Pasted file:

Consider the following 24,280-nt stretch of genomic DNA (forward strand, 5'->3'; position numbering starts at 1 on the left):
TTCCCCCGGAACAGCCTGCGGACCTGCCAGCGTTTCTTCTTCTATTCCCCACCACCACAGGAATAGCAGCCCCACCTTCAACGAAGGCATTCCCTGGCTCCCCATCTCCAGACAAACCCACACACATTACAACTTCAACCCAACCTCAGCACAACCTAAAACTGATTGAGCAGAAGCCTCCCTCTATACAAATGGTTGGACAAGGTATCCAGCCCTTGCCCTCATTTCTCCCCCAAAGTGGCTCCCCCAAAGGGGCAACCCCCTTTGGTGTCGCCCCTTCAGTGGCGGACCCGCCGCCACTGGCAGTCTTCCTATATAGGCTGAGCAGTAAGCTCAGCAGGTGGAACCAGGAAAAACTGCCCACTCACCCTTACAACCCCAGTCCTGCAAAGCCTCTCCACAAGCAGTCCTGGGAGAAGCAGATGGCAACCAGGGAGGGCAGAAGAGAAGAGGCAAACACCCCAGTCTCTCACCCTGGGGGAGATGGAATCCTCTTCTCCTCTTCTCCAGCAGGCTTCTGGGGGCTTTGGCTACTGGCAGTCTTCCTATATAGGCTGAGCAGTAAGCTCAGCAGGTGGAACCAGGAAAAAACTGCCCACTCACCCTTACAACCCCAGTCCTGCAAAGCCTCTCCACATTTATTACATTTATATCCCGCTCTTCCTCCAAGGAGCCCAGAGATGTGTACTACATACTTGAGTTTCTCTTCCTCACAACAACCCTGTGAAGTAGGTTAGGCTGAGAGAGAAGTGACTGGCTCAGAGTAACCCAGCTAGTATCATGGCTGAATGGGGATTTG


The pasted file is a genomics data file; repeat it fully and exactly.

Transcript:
Consider the following 24,280-nt stretch of genomic DNA (forward strand, 5'->3'; position numbering starts at 1 on the left):
TTCCCCCGGAACAGCCTGCGGACCTGCCAGCGTTTCTTCTTCTATTCCCCACCACCACAGGAATAGCAGCCCCACCTTCAACGAAGGCATTCCCTGGCTCCCCATCTCCAGACAAACCCACACACATTACAACTTCAACCCAACCTCAGCACAACCTAAAACTGATTGAGCAGAAGCCTCCCTCTATACAAATGGTTGGACAAGGTATCCAGCCCTTGCCCTCATTTCTCCCCCAAAGTGGCTCCCCCAAAGGGGCAACCCCCTTTGGTGTCGCCCCTTCAGTGGCGGACCCGCCGCCACTGGCAGTCTTCCTATATAGGCTGAGCAGTAAGCTCAGCAGGTGGAACCAGGAAAAACTGCCCACTCACCCTTACAACCCCAGTCCTGCAAAGCCTCTCCACAAGCAGTCCTGGGAGAAGCAGATGGCAACCAGGGAGGGCAGAAGAGAAGAGGCAAACACCCCAGTCTCTCACCCTGGGGGAGATGGAATCCTCTTCTCCTCTTCTCCAGCAGGCTTCTGGGGGCTTTGGCTACTGGCAGTCTTCCTATATAGGCTGAGCAGTAAGCTCAGCAGGTGGAACCAGGAAAAAACTGCCCACTCACCCTTACAACCCCAGTCCTGCAAAGCCTCTCCACATTTATTACATTTATATCCCGCTCTTCCTCCAAGGAGCCCAGAGATGTGTACTACATACTTGAGTTTCTCTTCCTCACAACAACCCTGTGAAGTAGGTTAGGCTGAGAGAGAAGTGACTGGCTCAGAGTAACCCAGCTAGTATCATGGCTGAATGGGGATTTG